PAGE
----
I haven't either, but they make me feel so guilty just looking at them. Neighbor Chon and I are hauling water and setting up a drip irrigation system. The big trees need a lot of water to survive the move and without it won't make it.

    So today, we are dripping and hauling, hauling and dripping.

    New palms on Calle Sin Nombre
    Transplanted palms outside the back wall on Calle Sin Nombre

    Palms inside of palapa
    New palms inside the fence

    After Chon and the workmen dismissed the idea of using the quad and trailer to haul the trees around, they moved a few with the handtruck and suddenly the quad and trailer were pressed into service to move the trees.

    I learned from Chon that if you are hauling a very heavy load with a quad, be sure to go very slow and put the quad in 4-wheel drive. It's a lot easier on the engine and transmission.

    Local knowledge saves the day here, every day.

    quad pressed into service
    Quad gets pressed into service

    We also had a nasty surprise when moving two palms on the trailer side of the palapa - fleas. The workmen jumped around like they were doing a St. Vitus dance when they moved the last three woven straw mats we had on the property.

    They sprayed the ground liberally with Raid and said the problem was solved. But after thinking about it for about, oh, 10 seconds, I hauled the mats out behind the wall, sprayed them with a good dose of diesel, and burned them (and any fleas and eggs, I hope).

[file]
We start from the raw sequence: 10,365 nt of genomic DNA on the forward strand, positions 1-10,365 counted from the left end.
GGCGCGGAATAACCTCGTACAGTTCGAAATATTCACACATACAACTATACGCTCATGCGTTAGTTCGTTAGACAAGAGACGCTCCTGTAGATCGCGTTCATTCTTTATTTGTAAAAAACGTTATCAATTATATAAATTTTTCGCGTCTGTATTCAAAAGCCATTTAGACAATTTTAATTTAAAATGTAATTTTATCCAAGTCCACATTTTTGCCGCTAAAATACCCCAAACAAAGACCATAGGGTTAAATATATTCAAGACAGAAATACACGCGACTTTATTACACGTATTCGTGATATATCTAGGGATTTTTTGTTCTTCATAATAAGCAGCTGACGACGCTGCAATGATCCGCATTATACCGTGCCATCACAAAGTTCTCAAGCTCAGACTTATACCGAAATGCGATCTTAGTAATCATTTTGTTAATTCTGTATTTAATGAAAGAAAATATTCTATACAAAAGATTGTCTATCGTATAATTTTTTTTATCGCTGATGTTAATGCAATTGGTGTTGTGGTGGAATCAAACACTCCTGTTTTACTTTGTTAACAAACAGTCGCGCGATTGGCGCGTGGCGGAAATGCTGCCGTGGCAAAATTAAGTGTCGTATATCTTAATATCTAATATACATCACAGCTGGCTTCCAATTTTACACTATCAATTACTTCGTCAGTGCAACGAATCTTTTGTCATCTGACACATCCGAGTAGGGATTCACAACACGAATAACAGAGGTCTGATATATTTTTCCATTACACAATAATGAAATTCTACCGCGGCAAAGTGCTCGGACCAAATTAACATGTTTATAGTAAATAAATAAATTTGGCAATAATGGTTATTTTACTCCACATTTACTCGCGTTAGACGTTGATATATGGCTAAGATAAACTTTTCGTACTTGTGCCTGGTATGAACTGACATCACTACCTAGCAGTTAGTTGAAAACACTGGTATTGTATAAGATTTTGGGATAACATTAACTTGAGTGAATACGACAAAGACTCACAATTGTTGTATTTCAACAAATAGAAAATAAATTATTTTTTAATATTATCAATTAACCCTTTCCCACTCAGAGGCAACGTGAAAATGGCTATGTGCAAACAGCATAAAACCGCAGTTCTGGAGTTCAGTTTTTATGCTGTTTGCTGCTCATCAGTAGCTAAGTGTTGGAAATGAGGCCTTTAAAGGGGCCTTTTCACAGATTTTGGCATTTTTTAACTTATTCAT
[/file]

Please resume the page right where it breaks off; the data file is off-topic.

Burn out the last of the fleas
    Burning out the last of the flea army

    All through the morning, Chon's youngest daughter Juliette stayed with me and helped move the quad around. She's almost big enough to start driving a quad and was eyeballing the controls a lot. But I think I will let her dad teach her how to drive a quad with his less powerful unit.

    But if she asks me to drive our quad, well, it will be very hard to say no.

    Juliette and a transplanted palm
    Juliette with her favorite palm

    March 16, 2009

    The great 'Move The Palm' trees project gets underway

    ARROYO SECO, Jalisco, Mexico - It's a holiday here - the president's birthday - but the crew that was set to move our palm trees from in front of the palapa Tuesday showed up early this morning and said, 'What the heck, why not do this today?'

    That's a loose translation of what they really said in Spanish.

    And so for the past few hours, four guys have been hard at work, digging the holes for the palms to be moved, and, as I write this, struggling with the well-established root systems of the eight palms.

    Stubborn palm tree
    Tree really likes it right where it is

    The crew doing the work normally works for our neighbor Chon at a ranch he takes care of - the same Chon who vanquished the flea army that had invaded our property. Today we have all the gates open and when neighborhood dogs want to come in, he chases them with a vengeance.

    No mas pulgas, he has been shouting. (No more fleas!)

    The new palms to be planted out front are much larger and should give us both more privacy and dust control. And, as an added plus, they are unlikely to harbor scorpions.

    The palms being moved to outside of our back wall, apparently can be scorpion condos. (And you wondered why the Admiral and I wanted them moved?)

    Palms to be planted
    The new palms to be planted out front

    At work in La Calle
    Digging the holes for the to-be-moved palm trees